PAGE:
What is rogue anti-spyware? Rogue anti-spyware programs are defined by spyware and anti-spyware expert Eric Howes on the Rogue/Suspect Anti-Spyware Products and Sites page.
"Rogue/Suspect" means that these products are of unknown, questionable, or dubious value as anti-spyware protection.
Some of the products listed on this page simply do not provide proven, reliable anti-spyware protection or may be prone to ridiculous false positives. Others may use unfair, deceptive, high pressure sales tactics to scare up sales from gullible, confused users. A very few of these products are either associated with known distributors of spyware/adware or have been known to install spyware/adware themselves.
A bit of history about the Rogue Anti-Spyware page, if you will. I had been loosely tracking complaints on the web about anti-spyware apps for some time when the first "super rogue" was unleashed just over 2 years ago. In late November 2003, complaints about a program called Spy Wiper started popping up by the dozens in forums and blogs all over the net. I had an entire blog category devoted to Spy Wiper and its successor Spy Deleter. Eventually the Center for Democracy & Technology (CDT) filed a complaint about the two, and later the FTC took action and that operation was shut down.
Due to the Spy Wiper/Spy Deleter attacks I was really fired up about rogue anti-spyware and started blogging about rogue apps. A while later I learned that Eric Howes had also been tracking anti-spyware complaints and testing the applications. We began collaborating and the Rogue/Suspect Anti-Spyware page was officially launched on June 26, 2004 with about 50 apps listed.
Less than a year later, on June 9, 2005, the rogue list reached 200 apps. If you are wondering why there are so many rogue anti-spyware apps, click here and scroll down a bit. The list currently stands at 241 programs including 19 that have been de-listed but remain on the page with notes about why they were listed and later de-listed.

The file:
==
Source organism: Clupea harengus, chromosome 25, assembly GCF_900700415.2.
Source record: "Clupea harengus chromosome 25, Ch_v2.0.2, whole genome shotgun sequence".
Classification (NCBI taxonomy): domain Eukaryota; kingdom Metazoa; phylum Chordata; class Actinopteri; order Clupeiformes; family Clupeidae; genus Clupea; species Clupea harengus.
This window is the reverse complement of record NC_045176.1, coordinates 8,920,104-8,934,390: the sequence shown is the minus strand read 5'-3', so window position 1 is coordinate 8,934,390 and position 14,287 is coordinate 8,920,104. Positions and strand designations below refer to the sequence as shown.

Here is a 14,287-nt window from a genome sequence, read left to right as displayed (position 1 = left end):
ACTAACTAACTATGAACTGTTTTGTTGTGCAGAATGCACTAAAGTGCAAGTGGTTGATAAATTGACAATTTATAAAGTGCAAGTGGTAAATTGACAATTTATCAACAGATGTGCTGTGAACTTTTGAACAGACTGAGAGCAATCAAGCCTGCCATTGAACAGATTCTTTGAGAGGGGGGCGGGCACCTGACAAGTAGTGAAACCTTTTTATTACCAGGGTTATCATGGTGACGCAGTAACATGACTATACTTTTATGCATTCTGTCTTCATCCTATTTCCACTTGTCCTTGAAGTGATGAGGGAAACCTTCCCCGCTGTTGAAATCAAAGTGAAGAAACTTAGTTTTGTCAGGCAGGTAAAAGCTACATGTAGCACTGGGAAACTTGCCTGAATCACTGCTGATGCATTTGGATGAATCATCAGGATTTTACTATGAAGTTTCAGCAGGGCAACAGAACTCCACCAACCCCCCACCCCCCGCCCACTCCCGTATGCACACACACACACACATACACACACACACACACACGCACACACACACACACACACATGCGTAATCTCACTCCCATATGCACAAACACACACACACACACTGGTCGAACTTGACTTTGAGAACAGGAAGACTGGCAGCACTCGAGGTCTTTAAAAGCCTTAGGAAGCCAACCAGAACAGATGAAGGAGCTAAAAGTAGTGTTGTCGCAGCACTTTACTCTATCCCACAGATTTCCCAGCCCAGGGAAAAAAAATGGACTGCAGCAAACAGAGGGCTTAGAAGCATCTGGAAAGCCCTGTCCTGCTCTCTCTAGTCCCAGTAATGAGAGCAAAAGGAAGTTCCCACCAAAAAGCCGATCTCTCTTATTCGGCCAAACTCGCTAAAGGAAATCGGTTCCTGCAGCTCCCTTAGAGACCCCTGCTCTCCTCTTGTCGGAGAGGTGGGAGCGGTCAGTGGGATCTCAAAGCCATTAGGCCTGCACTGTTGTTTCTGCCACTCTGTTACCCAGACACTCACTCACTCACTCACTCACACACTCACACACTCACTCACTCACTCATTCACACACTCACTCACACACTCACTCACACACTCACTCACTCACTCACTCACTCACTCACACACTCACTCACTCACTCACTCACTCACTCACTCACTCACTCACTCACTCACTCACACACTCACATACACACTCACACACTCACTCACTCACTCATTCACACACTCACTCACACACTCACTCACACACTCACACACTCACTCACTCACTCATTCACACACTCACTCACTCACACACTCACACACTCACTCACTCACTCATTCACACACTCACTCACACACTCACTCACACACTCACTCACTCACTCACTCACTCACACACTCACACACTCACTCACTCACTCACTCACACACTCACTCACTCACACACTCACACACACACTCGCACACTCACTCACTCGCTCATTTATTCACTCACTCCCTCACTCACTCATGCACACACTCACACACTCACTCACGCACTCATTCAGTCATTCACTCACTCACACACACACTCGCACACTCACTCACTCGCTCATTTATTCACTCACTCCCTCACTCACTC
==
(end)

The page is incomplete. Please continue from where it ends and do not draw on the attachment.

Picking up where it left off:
This year we have seen a proliferation of what I call super rogues, blogged here and here. These super rogues are usually seen on pages designed to look like a Windows security center, seen here and here. The super rogues are also known for hijacking desktops and being installed via security exploits, along with a myriad of spyware and adware apps, and are usually part of an infestation called smitfraud.
Let me say that choosing the top few was very difficult because they are all nearly identical in behavior and installation methods. I’ve ranked them in part by their pervasiveness and the number of complaints found about them on the web. They are apps that debuted this year, except for one honorable mention, an app that’s been around for about 2 1/2 years but continues to appear regularly in spyware infestations. The names of the programs are linked to a complaint or example of the app, not the website of the vendor or program.
Without further ado, I present to you the top 10 rogue anti-spyware applications of 2005.
Dis-Honorable mention goes to VirtualBouncer/AdDestoyer for its 2 1/2 year history of being stealth installed in exploits without notice or consent.
8. WinAntiVirus and its companion WinAntiSpyware 2005 for hijacking, aggressive advertising and inappropriate collection of personally identifying information.
7. SpywareNo and its clone SpyDemolisher for stealth installation and deceptive aggressive advertising.
6. Razespyware for stealth installs, desktop hijacks and aggressive advertising.
5. Spy Trooper for stealth installs, desktop hijacks and aggressive advertising.
4. WorldAntiSpy for stealth installs, desktop hijacks and aggressive advertising.
3. PSGuard for stealth installs, desktop hijacks and aggressive advertising.
2. SpySheriff for stealth installs, desktop hijacks and aggressive advertising.
1. SpyAxe for desktop hijacks, stealth installs and deceptive, aggressive advertising.
Note: For anyone landing on this this page while searching for help with removing these rogues, I’d suggest going to one of the reputable spyware help forums and posting for help. SpyWareBeware, the home of ASAP, the Alliance of Security Analysis Professionals lists member sites where users can get expert help with spyware removal from trained volunteers.